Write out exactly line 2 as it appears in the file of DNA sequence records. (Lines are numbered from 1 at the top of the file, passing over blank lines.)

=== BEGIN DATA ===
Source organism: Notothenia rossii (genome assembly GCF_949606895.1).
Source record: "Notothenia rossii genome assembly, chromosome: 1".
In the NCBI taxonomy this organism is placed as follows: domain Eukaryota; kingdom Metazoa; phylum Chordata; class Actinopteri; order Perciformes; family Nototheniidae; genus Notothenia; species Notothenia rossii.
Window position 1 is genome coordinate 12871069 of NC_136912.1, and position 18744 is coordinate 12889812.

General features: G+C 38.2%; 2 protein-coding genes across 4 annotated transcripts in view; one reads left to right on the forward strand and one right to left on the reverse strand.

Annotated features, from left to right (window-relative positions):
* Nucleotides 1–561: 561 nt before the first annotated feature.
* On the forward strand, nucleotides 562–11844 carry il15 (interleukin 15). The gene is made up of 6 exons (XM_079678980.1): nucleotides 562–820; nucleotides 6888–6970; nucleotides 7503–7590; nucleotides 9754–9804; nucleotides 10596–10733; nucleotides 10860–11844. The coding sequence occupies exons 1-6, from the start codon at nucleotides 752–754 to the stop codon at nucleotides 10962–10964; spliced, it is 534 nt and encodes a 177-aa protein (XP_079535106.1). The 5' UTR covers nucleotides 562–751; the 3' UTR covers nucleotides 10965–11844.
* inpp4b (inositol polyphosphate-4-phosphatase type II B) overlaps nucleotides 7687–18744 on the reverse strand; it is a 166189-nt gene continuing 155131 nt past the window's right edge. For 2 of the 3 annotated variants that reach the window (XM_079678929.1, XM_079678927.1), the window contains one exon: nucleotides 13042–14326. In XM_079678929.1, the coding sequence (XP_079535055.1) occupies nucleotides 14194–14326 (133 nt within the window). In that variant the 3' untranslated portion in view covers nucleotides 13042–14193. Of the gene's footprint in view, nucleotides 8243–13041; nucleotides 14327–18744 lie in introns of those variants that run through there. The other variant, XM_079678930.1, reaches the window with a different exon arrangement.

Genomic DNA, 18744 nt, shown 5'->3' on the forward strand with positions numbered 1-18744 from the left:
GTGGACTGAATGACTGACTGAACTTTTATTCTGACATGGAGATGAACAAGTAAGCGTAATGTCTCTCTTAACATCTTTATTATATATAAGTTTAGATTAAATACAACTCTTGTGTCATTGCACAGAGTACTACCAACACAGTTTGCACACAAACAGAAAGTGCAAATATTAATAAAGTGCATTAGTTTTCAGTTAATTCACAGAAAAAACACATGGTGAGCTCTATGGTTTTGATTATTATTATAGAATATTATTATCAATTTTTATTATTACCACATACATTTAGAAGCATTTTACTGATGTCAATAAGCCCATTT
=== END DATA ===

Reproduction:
Source record: "Notothenia rossii genome assembly, chromosome: 1".